For each surgery I was told that David had a small chance to live. He may not survive. Still, I had to sign on the dotted line. Me! David’s life was in my hands. A very scary thought! His life was in his surgeon’s hands, too. Many of the doctors that worked to save David's life at Columbia Presbyterian Hospital in New York City were former students of his. During medical school they had taken his Med Micro course. I remember thinking. I hope David taught them well, and I hope that they learned well. For now David’s life was in their hands, too. I wanted to ask David’s opinion. Did he want these surgeries? We always conferred on important decisions, and these seemed to be the most important ones of our lives. I wanted to shake him awake from his coma. I needed to know if I was making the right decisions. I needed him to help me, but he lay sleeping in a coma and he remained that way for nearly four weeks, and I had to make the hardest decisions of my life – alone. And so I signed – over and over and over again. I had no choice. If the operations were not performed, David would surely die and I could surely not live if he did.

Although David is a survivor, he battled three brain surgeries, the nightmare continues.
The brain trauma affected all of his motor skills and has reduced his motility to almost an infantile stage. He has to relearn to walk. His balance was and is still greatly affected. Although he has made significant gains in this area, he still has a long road to travel. For the first month after the surgeries, David remained in the NICU (Neurological Intensive Care Unit) at Columbia Presbyterian Hospital. While there, the right side of his body was paralyzed. Within four weeks he became more aware and he slowly regained some movement. Then he moved to the Kessler Rehabilitation Center in East Orange, New Jersey, where he began the struggle to relearn to walk. At that time the best way to describe David was like a rag doll. He had as much balance and coordination as Raggedy Andy. Even with a walker, David could topple over with a breeze. When, nearly a year later, he began to use a four-pronged cane, he was still very shaky and needed to be shadowed wherever he went. Now David is gaining strength and progress is steadily being made, though it is taking a very long time. David is able to walk on his own, but picture Star Wars CP3O. His walk is very robot-like and so concentrated. He is still unsteady and can easily lose his balance, and still needs someone to shadow him in the outside world, but he is able to maneuver himself around our home rather freely. That’s not to say that I am not worried every waking moment.

David’s speech was also very affected. It was near impossible to understand him after they removed the trache. His voice was raspy and his words were garbled. Fortunately, today, although his voice is still gravelly and his speech is still very deliberate, he can be understood, but he may never regain the same beautiful voice he had before the TBI. Sometimes, I call him “marble-mouth” or “marshmallow-mouth” because sometimes it seems like his words are climbing over marbles or marshmallows to get out, but that only happens when he is really, really tired or when he is actually eating marshmallows.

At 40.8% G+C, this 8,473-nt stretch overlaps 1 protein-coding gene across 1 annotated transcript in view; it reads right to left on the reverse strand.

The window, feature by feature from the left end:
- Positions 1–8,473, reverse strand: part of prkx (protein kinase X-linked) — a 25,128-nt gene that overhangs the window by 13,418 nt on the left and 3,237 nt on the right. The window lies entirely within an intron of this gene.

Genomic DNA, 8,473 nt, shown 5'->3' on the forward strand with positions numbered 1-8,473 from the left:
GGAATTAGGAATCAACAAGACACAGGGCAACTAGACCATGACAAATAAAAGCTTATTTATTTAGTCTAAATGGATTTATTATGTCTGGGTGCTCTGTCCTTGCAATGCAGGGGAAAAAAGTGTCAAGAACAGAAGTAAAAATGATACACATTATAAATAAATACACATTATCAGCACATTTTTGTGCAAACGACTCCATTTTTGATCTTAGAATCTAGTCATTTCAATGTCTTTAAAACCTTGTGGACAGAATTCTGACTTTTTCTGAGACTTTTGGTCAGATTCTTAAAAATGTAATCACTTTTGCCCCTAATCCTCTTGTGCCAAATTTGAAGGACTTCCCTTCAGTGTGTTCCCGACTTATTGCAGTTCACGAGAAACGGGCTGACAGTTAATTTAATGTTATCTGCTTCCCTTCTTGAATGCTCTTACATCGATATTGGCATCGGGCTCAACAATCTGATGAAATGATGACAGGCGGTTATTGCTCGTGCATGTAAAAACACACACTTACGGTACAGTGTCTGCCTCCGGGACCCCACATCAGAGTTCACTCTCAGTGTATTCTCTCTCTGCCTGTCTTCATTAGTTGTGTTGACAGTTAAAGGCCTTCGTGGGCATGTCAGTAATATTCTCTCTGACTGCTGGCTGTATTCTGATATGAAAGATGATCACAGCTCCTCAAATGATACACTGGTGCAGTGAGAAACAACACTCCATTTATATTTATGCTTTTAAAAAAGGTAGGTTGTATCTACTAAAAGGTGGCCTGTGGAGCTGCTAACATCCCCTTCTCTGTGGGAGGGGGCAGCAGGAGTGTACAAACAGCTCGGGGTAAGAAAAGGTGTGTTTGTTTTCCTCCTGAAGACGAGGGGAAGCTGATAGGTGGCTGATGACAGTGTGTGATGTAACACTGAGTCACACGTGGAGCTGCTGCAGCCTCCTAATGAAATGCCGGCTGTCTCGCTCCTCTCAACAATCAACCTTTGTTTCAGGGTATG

“It’s hard work to talk,” he tells me. I know! I see his silent struggle. Most folks take everything for granted. It’s natural. It’s normal. It’s not until you lose something, that you realize how valuable it is. It’s not until you have to struggle to attain something that its meaning is redefined. It’s hard work to open a door or brush your teeth when your hand won’t cooperate – when it shakes uncontrollably with ataxia. It’s hard work to stand up, or sit down or take a step when you have no balance. It’s hard work to take a sip of water, eat a bowl of ice cream or even sleep when you can’t swallow properly; when you fear aspiration or choking to death. It’s hard work to see double, blurry, tilted images 24/7 . . . well maybe 17/7, (I don’t think David dreams in double, blurry, tilted images) or it’s hard work to read a computer screen with the font raised to 24 with the images bouncing around the screen. Make them Stop! It’s hard work even going to the bathroom – judging the time – since it takes so long to get there (balance) unfastening the belt ataxia.) Throw in a little neurogenic bladder disorder and paralysis and it makes for a lot of uncertainty. Living with TBI Traumatic Brain Injury is simply HARD WORK!

David recently presented an hour-long speech at a scientific symposium in Colorado. It was very well received; and he enjoyed many compliments, not only on the results of his work and that of his students and postdocs, but many of the scientists made a point to tell him that he was completely understandable. One professor even invited him to speak at her university in the near future. That was the final vote of confidence. Then shortly after David’s Colorado talk, he also presented his work at a scientific symposium at UCSD the University of California at San Diego in honor of his post-graduate mentor, Dr. Don Helinski. Don was retiring after 41 years, and David, as well as many of Don’s students and postdocs gathered at the university to honor him in retirement. David received many accolades as many professors, friends, and colleagues in his field congratulated him not only on his presentation and his delivery, but also on his determination, motivation, and progress through this very difficult and trying recovery.

David continues to struggle to overcome ataxia in his right hand. He recently met and shook hands with each of my first graders. They laughed, all in good humor, while he tried to steady his hand long enough to grasp each of theirs. That hand is so out of control.